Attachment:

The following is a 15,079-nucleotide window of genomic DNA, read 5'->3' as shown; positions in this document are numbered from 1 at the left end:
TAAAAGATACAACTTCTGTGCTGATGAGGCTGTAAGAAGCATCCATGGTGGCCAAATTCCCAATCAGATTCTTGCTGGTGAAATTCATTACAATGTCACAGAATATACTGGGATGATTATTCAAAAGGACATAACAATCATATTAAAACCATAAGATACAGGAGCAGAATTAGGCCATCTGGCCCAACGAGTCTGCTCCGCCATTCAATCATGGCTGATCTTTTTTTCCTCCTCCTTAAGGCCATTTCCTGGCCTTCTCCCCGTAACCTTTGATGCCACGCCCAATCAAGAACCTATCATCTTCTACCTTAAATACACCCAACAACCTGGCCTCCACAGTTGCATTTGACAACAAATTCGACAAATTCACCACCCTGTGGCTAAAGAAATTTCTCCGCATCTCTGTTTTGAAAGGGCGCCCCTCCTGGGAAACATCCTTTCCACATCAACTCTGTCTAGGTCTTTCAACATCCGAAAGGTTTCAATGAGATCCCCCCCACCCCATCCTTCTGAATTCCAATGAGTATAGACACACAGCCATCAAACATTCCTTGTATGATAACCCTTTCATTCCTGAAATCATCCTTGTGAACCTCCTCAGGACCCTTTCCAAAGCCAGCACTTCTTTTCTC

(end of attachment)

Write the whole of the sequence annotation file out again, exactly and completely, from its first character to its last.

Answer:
The following is a 15,079-nucleotide window of genomic DNA, read 5'->3' as shown; positions in this document are numbered from 1 at the left end:
TAAAAGATACAACTTCTGTGCTGATGAGGCTGTAAGAAGCATCCATGGTGGCCAAATTCCCAATCAGATTCTTGCTGGTGAAATTCATTACAATGTCACAGAATATACTGGGATGATTATTCAAAAGGACATAACAATCATATTAAAACCATAAGATACAGGAGCAGAATTAGGCCATCTGGCCCAACGAGTCTGCTCCGCCATTCAATCATGGCTGATCTTTTTTTCCTCCTCCTTAAGGCCATTTCCTGGCCTTCTCCCCGTAACCTTTGATGCCACGCCCAATCAAGAACCTATCATCTTCTACCTTAAATACACCCAACAACCTGGCCTCCACAGTTGCATTTGACAACAAATTCGACAAATTCACCACCCTGTGGCTAAAGAAATTTCTCCGCATCTCTGTTTTGAAAGGGCGCCCCTCCTGGGAAACATCCTTTCCACATCAACTCTGTCTAGGTCTTTCAACATCCGAAAGGTTTCAATGAGATCCCCCCCACCCCATCCTTCTGAATTCCAATGAGTATAGACACACAGCCATCAAACATTCCTTGTATGATAACCCTTTCATTCCTGAAATCATCCTTGTGAACCTCCTCAGGACCCTTTCCAAAGCCAGCACTTCTTTTCTC